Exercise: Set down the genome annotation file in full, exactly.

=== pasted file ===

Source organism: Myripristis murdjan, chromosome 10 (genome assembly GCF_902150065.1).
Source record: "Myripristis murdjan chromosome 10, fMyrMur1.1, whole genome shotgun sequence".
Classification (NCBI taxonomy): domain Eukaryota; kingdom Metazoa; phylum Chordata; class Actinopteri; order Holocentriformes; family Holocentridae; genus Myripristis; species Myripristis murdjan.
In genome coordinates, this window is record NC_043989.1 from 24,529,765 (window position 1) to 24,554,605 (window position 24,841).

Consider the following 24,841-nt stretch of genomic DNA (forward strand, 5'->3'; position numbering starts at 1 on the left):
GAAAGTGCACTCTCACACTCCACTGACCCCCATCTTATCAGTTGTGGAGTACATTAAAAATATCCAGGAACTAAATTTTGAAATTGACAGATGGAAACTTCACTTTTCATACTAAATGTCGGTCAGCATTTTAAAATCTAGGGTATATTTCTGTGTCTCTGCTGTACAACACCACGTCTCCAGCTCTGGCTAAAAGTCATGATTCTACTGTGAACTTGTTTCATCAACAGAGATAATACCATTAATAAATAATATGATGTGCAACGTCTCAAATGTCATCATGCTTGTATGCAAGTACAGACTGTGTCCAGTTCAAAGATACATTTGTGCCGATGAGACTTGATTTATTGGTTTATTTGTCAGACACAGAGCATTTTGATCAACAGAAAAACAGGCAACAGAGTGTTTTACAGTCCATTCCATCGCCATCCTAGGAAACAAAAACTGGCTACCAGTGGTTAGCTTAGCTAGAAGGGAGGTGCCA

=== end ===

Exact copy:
Source organism: Myripristis murdjan, chromosome 10 (genome assembly GCF_902150065.1).
Source record: "Myripristis murdjan chromosome 10, fMyrMur1.1, whole genome shotgun sequence".
Classification (NCBI taxonomy): domain Eukaryota; kingdom Metazoa; phylum Chordata; class Actinopteri; order Holocentriformes; family Holocentridae; genus Myripristis; species Myripristis murdjan.
In genome coordinates, this window is record NC_043989.1 from 24,529,765 (window position 1) to 24,554,605 (window position 24,841).

Consider the following 24,841-nt stretch of genomic DNA (forward strand, 5'->3'; position numbering starts at 1 on the left):
GAAAGTGCACTCTCACACTCCACTGACCCCCATCTTATCAGTTGTGGAGTACATTAAAAATATCCAGGAACTAAATTTTGAAATTGACAGATGGAAACTTCACTTTTCATACTAAATGTCGGTCAGCATTTTAAAATCTAGGGTATATTTCTGTGTCTCTGCTGTACAACACCACGTCTCCAGCTCTGGCTAAAAGTCATGATTCTACTGTGAACTTGTTTCATCAACAGAGATAATACCATTAATAAATAATATGATGTGCAACGTCTCAAATGTCATCATGCTTGTATGCAAGTACAGACTGTGTCCAGTTCAAAGATACATTTGTGCCGATGAGACTTGATTTATTGGTTTATTTGTCAGACACAGAGCATTTTGATCAACAGAAAAACAGGCAACAGAGTGTTTTACAGTCCATTCCATCGCCATCCTAGGAAACAAAAACTGGCTACCAGTGGTTAGCTTAGCTAGAAGGGAGGTGCCA